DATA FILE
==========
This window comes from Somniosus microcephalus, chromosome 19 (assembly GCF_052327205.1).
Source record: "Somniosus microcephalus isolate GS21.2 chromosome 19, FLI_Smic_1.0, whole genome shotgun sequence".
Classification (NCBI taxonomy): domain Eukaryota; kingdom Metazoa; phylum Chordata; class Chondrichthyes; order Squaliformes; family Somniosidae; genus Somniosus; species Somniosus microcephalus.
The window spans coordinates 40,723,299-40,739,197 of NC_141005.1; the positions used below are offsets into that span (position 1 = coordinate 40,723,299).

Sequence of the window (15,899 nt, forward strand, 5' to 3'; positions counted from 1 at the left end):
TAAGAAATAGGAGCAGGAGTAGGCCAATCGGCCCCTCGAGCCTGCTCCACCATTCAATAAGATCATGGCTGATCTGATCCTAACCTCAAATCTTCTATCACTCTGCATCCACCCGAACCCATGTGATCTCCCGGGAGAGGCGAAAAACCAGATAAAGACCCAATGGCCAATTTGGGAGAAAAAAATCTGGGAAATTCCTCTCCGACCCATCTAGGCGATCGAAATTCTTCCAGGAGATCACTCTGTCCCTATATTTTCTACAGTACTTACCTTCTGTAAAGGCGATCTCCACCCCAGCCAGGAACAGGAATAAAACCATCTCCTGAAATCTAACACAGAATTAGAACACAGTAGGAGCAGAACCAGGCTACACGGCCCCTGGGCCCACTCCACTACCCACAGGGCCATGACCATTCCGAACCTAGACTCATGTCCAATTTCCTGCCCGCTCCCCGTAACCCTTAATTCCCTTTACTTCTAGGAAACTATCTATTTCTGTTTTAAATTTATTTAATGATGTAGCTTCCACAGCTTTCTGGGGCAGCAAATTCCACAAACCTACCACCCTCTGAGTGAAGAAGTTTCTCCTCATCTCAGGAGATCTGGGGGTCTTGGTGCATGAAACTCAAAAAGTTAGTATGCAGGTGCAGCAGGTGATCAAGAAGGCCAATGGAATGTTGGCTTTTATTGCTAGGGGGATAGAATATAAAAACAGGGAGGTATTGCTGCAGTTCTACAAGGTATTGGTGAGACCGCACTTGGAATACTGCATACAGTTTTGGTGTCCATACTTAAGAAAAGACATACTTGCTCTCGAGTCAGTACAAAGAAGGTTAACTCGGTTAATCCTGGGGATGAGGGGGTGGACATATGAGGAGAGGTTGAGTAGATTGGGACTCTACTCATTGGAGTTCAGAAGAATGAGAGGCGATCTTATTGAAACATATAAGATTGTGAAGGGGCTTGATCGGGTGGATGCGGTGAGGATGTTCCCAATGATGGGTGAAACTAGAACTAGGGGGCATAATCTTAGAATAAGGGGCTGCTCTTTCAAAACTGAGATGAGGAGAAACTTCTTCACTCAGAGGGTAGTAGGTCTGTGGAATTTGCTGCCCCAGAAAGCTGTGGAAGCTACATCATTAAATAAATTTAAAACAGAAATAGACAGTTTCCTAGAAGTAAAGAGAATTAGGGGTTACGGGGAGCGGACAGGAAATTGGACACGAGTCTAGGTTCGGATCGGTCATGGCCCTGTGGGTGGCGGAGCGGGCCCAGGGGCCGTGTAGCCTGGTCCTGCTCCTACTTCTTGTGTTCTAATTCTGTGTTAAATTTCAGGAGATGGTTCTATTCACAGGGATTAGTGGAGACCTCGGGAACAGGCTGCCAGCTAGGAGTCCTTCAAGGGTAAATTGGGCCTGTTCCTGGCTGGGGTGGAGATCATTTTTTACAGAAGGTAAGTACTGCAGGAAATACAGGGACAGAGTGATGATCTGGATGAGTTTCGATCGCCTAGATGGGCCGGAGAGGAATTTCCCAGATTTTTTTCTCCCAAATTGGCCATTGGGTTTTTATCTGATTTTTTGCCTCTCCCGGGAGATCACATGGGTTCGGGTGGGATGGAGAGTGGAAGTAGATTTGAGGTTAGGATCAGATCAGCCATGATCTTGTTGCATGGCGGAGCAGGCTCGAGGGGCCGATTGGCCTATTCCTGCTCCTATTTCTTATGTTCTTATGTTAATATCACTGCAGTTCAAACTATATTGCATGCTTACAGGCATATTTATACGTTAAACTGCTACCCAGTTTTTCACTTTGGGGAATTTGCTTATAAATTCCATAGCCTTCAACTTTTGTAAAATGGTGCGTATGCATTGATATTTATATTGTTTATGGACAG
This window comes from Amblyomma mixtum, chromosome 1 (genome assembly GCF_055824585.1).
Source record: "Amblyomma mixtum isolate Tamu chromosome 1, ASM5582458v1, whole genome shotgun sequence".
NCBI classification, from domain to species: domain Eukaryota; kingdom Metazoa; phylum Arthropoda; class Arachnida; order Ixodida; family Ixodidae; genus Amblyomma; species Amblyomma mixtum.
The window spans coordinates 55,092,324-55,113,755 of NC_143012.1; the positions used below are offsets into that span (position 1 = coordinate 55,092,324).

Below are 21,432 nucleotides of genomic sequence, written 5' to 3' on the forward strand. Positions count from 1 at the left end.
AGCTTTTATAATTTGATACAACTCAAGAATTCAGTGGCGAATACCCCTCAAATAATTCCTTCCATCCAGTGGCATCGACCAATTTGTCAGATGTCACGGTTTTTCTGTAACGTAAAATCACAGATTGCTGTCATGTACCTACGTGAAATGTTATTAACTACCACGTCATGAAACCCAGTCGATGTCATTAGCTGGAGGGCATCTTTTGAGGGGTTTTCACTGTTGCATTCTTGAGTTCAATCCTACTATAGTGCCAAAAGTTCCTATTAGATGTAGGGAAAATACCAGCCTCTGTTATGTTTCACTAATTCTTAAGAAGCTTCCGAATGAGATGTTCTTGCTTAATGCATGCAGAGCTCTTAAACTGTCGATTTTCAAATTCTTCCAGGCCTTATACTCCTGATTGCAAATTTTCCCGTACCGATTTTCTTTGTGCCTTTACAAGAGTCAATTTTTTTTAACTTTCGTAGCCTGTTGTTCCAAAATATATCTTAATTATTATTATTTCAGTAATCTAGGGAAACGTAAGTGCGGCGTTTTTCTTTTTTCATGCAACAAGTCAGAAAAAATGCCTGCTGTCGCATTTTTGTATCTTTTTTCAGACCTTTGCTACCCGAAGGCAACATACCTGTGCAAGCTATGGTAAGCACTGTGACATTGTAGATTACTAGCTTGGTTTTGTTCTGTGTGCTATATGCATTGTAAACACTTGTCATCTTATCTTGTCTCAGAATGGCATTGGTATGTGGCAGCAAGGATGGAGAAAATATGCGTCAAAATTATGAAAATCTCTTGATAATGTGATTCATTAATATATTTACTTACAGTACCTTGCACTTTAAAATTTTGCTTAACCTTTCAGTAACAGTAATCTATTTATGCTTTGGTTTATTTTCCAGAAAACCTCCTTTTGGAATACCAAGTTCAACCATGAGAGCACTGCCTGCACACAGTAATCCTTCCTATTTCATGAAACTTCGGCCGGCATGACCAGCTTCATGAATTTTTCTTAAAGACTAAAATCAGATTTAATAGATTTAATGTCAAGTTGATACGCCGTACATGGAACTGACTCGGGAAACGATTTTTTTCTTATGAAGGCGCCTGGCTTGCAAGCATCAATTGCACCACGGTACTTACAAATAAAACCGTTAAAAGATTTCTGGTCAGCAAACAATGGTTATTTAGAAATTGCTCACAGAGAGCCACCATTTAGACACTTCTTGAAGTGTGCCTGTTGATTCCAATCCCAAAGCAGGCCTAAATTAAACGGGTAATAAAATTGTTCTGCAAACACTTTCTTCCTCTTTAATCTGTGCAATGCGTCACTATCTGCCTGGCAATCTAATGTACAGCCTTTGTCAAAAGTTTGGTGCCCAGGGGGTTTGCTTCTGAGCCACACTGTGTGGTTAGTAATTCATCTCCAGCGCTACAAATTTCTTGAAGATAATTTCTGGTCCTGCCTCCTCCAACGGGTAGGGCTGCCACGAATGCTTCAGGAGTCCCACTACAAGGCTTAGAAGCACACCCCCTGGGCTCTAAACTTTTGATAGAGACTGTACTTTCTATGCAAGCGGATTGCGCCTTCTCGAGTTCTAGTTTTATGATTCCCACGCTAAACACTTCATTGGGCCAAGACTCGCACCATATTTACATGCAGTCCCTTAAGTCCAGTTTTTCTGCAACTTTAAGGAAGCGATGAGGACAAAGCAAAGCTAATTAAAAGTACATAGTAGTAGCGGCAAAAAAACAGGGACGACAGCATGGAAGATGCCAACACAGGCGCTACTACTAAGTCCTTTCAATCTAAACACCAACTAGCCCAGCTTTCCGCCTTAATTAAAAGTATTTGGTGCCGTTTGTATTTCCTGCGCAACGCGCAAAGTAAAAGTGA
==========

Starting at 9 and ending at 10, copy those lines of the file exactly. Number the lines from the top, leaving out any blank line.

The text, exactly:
NCBI classification, from domain to species: domain Eukaryota; kingdom Metazoa; phylum Arthropoda; class Arachnida; order Ixodida; family Ixodidae; genus Amblyomma; species Amblyomma mixtum.
The window spans coordinates 55,092,324-55,113,755 of NC_143012.1; the positions used below are offsets into that span (position 1 = coordinate 55,092,324).